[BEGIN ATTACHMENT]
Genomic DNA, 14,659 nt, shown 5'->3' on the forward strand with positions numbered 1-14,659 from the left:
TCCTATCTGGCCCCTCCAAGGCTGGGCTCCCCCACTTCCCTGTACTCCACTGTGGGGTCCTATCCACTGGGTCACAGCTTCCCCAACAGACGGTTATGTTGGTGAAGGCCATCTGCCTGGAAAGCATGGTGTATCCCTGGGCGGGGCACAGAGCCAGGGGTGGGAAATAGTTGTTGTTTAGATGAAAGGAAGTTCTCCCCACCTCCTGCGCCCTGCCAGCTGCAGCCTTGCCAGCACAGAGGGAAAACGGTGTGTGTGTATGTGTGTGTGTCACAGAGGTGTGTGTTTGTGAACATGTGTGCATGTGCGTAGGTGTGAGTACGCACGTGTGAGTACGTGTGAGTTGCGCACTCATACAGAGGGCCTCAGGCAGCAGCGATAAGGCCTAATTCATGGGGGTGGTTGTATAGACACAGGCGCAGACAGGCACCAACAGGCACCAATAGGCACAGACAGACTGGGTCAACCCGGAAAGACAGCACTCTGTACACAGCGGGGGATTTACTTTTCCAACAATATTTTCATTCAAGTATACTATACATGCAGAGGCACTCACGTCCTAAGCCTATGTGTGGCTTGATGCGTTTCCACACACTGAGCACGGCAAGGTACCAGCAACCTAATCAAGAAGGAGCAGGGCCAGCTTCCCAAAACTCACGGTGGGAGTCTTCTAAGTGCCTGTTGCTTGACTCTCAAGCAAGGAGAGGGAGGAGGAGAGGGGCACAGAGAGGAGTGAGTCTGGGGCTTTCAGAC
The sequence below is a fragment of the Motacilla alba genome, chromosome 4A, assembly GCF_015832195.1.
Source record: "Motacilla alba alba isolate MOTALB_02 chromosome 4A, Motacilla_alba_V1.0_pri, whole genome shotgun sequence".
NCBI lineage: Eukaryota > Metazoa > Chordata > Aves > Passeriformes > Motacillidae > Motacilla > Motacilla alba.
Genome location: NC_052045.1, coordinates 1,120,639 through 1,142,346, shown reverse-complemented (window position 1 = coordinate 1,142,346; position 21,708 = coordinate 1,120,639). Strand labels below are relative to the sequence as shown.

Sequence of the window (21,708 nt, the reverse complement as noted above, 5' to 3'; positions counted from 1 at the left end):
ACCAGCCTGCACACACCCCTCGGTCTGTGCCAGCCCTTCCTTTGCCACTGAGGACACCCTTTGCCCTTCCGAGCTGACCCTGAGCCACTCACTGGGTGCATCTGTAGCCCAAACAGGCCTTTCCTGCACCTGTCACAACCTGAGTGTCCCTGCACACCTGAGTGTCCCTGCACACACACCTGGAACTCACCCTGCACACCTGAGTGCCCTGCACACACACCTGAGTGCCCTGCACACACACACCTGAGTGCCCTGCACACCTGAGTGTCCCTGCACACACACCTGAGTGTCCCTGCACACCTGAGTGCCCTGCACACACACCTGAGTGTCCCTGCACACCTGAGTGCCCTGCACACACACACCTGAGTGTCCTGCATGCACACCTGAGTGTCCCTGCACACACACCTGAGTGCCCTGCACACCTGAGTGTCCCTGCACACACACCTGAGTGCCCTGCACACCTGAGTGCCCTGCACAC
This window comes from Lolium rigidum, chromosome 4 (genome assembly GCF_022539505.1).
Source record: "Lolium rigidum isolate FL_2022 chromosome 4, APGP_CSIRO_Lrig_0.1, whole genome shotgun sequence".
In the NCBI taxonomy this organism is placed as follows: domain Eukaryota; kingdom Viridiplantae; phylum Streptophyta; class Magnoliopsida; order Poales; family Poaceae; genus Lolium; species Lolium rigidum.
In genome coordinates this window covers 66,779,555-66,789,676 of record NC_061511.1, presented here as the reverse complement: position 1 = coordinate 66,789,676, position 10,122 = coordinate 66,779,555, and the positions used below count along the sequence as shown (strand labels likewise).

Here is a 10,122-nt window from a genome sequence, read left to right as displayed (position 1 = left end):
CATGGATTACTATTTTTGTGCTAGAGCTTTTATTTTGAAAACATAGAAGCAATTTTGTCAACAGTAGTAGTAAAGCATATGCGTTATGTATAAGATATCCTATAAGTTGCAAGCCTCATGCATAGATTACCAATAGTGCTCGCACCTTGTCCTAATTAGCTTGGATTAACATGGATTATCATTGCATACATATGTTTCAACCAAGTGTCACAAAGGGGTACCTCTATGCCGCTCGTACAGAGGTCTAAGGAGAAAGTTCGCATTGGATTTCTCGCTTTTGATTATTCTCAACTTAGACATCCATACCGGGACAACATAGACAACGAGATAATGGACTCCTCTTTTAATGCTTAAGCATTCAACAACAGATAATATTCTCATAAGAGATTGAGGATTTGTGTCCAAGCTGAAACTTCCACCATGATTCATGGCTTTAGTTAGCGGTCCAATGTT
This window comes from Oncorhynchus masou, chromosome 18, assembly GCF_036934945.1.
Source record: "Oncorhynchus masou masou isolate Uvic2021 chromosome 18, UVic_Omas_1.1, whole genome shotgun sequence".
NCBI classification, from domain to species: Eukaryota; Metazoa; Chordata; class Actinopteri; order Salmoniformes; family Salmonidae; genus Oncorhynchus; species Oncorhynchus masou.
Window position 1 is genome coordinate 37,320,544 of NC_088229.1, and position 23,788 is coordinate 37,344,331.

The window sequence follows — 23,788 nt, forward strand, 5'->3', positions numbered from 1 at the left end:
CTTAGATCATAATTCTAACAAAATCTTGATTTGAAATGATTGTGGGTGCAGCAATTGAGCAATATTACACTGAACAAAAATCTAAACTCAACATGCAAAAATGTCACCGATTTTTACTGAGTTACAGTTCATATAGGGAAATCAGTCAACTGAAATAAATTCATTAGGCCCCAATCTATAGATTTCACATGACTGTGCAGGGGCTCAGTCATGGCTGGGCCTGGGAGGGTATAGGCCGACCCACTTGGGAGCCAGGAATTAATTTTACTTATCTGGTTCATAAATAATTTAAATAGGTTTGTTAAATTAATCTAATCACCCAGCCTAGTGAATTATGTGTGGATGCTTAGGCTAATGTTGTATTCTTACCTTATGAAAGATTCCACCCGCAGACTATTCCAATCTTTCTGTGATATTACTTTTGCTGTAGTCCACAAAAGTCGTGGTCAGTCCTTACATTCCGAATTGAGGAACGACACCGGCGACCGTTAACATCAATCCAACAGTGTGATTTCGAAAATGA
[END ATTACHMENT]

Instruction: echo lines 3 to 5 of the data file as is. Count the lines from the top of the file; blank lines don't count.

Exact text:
The sequence below is a fragment of the Motacilla alba genome, chromosome 4A, assembly GCF_015832195.1.
Source record: "Motacilla alba alba isolate MOTALB_02 chromosome 4A, Motacilla_alba_V1.0_pri, whole genome shotgun sequence".
NCBI lineage: Eukaryota > Metazoa > Chordata > Aves > Passeriformes > Motacillidae > Motacilla > Motacilla alba.